A novel approach to meet growing computational demands is described in a paper recently accepted to the Journal of Chemical Physics ("Efficient Stochastic Simulation of Chemical Kinetics Networks Using A Weighted Ensemble Of Trajectories"). First-author Donovan, in collaboration with MMBioS investigators Faeder and Zuckerman, applied a sophisticated parallel simulation algorithm originally developed for small-scale molecular systems to systems biology models.

The results were eye-catching: the new approach was more computationally efficient at modeling rare events than standard methods by orders of magnitude, even for a very complex model with thousands of reacting species. 

Donovan RM, Sedgewick AJ, Faeder JR, Zuckerman DM (2013) Efficient Stochastic Simulation of Chemical Kinetics Networks Using A Weighted Ensemble Of Trajectories J. Chem. Phys. 139:115105.


See more about MMBioS research in molecular modeling.


CoMD: a Hybrid Methodology for Allosteric Changes

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(Above) Three step (LID-NMP-LID) transition mechanism of adenylate kinase. Residues whose interactions undergo notable redistributions are shown in space-filling and labeled.

Efficient and accurate mapping of transition pathways is a challenging problem in allosteric proteins. We propose here a new methodology, called collective molecular dynamics (coMD) that takes advantage of the collective modes of motions encoded by the fold, while evaluating the interactions and energetics via a full-atomic molecular dynamics simulation protocol. The basic approach of the coMD is to deform the structure collectively along the modes predicted by the anisotropic network model (ANM)1 upon selecting them via a Monte Carlo/Metropolis algorithm from amongst the complete pool of all accessible modes. The method consists of a series of cycles, denoted by index k. Pairs of intermediate conformers are simultaneously generated starting from both ends at each cycle k.  Each cycle is composed of multiple collectivemoves, s = 0, 1, 2,…, stot(k) where all Ca atoms are simultaneously displaced, guided by the ANM. The Ca-coordinates of the stot(k)th conformer are used to guide the full-atomic targeted molecular dynamics simulations (TMD), which followed by as short energy minimization (EM).

Application to adenylate kinase (AK), an allosteric enzyme composed of three domains, CORE, LID and NMP, shows that both open-to-closed and closed-to-open transitions of AK are readily sampled by coMD, being dominated by large-scale motions of the LID. An energy-barrier crossing occurs during the NMP movements. The energy barrier originates from a switch between the salt bridges K136- D118 at LID-CORE interface and K57-E170 and D33-R156 at CORE-NMP and LID-NMP interfaces, respectively. Despite its simplicity and computing efficiency, coMD yields ensembles of transition pathways in close accord with detailed full atomic simulations, lending support to its utility as a multiscale hybrid method for efficiently exploring the allosteric transitions of multidomain or multimeric proteins.

See more about MMBioS research in molecular modeling.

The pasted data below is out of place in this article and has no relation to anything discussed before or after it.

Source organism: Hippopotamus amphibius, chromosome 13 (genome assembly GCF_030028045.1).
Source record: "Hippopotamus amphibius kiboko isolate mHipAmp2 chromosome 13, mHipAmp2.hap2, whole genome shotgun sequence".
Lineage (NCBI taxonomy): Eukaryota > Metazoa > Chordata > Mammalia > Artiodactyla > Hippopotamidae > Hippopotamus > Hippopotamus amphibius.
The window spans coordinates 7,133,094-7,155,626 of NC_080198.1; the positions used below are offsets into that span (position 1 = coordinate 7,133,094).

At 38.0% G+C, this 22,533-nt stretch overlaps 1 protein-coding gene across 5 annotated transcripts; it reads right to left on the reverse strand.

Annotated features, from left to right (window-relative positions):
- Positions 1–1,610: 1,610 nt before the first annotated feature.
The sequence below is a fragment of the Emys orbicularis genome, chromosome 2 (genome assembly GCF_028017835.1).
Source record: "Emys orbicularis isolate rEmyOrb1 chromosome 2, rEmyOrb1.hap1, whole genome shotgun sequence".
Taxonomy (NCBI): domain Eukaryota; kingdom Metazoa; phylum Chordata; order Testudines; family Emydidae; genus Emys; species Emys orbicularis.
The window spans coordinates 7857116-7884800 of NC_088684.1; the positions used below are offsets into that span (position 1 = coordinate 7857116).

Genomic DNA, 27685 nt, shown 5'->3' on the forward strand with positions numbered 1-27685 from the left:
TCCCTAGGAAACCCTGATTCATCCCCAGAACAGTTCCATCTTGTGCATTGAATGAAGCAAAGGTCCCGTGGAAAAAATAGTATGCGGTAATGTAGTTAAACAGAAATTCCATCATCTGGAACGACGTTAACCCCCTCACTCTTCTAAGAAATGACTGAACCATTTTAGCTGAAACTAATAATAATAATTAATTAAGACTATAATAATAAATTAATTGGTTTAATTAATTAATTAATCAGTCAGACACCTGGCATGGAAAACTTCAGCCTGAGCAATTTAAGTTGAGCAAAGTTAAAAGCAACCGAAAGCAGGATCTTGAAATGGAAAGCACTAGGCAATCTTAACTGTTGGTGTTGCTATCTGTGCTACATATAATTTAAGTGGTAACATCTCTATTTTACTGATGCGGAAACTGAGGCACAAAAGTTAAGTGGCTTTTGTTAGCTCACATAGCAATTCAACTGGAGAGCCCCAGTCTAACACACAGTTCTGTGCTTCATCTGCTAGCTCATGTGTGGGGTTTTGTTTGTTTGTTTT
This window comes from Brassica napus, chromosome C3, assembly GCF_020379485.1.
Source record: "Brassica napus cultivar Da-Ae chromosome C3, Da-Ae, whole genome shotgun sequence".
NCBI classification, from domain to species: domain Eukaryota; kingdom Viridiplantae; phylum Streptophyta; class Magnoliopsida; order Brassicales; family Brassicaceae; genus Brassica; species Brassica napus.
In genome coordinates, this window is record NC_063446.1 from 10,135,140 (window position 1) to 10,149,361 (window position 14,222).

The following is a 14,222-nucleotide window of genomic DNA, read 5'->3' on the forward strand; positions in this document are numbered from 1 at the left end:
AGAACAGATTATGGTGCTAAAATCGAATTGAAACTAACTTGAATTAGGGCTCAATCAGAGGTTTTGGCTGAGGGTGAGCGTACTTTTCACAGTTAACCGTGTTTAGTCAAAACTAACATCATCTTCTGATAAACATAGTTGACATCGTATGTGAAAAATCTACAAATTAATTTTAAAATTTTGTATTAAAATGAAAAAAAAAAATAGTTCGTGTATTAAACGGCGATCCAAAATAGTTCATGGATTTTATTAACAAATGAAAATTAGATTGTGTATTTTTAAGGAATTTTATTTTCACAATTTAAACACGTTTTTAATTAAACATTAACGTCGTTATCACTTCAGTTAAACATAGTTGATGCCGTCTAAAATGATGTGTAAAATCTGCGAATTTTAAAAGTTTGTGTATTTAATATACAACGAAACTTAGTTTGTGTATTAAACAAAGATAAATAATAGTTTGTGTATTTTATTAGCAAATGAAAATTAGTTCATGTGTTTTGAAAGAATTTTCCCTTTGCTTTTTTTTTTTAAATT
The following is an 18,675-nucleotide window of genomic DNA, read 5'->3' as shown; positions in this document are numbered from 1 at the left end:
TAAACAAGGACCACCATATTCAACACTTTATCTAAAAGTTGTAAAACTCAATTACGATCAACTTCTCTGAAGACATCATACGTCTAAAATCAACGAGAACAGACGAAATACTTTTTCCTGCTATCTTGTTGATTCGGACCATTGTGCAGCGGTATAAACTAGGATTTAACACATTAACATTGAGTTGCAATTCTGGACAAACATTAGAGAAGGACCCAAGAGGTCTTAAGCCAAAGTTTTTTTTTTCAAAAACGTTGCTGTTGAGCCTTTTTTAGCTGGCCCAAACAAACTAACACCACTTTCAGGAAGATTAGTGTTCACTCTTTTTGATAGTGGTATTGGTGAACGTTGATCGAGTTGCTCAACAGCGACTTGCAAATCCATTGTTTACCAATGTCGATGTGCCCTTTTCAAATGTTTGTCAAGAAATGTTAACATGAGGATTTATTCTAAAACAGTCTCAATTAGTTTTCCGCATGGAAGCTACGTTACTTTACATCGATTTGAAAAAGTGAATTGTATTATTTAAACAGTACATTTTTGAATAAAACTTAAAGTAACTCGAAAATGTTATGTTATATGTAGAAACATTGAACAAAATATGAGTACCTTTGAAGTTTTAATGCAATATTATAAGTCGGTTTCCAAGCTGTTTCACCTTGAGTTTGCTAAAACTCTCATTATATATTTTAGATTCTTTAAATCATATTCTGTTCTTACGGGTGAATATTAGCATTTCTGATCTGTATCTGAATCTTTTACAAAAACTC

Micro-to-milliseconds Simulations vs Elastic Network Models 

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(Above) Structures representative of substates S1-S8 (colored) superimposed onto the crystal structure (grey). Transitions observed during simulations are indicated by arrows.

The Anton supercomputing technology recently developed for efficient molecular dynamics (MD) simulations permits us to examine micro- to millisecond events at full atomic resolution for proteins in explicit water and lipid bilayer. It also permits us to investigate to what extent the collective motions predicted by network models (that have found broad use in molecular biophysics) agree with those exhibited by full-atomic long simulations. The present study focuses on Anton trajectories generated for two systems: the bovine pancreatic trypsin inhibitor (BPTI), and an archaeal aspartate transporter, GltPh.  The former, a thoroughly studied system, helps benchmark the method of comparative analysis, and the latter provides new insights into the mechanism of function of glutamate transporters. The principal components (PCs) of motion derived from the 1.013 ms long MD trajectory of  BPTI closely overlapped with those predicted by the anisotropic network model (ANM)1, which a simple physics-based model of beads and springs that exclusively depends on inter-residue contact topology. 

Notably, the ANM modes define the collective mechanisms, or the pathways on conformational energy landscape, that underlie the passage between the crystal structure and substates visited in simulations. In particular, the lowest frequency ANM modes facilitate the conversion between the most probable substates, lending support to the view that easy access to functional substates is a robust determinant of evolutionarily selected native contact topology.

Similar to BPTI, the PCs of the 12 µs long MD trajectory of the GltPh homotrimer3 exhibited good overlap with its ANM modes. Moreover, these ANM modes appear to naturally facilitate the transitions between the substates sampled in the simulations.

Gur M, Zomot E, Bahar I (2013) Global motions exhibited by proteins in micro- to milliseconds simulations concur with anisotropic network model predictions J Chem Phys 139(12): 121912.


See more about MMBioS research in molecular modeling.


ANMPathway for Exploring Transitions

Biomolecular conformational transitions are essential to biological functions. Most experimental methods report on the long-lived functional states of biomolecules, but information about the transition pathways between these stable states is generally scarce. Such transitions involve short-lived conformational states that are difficult to detect experimentally.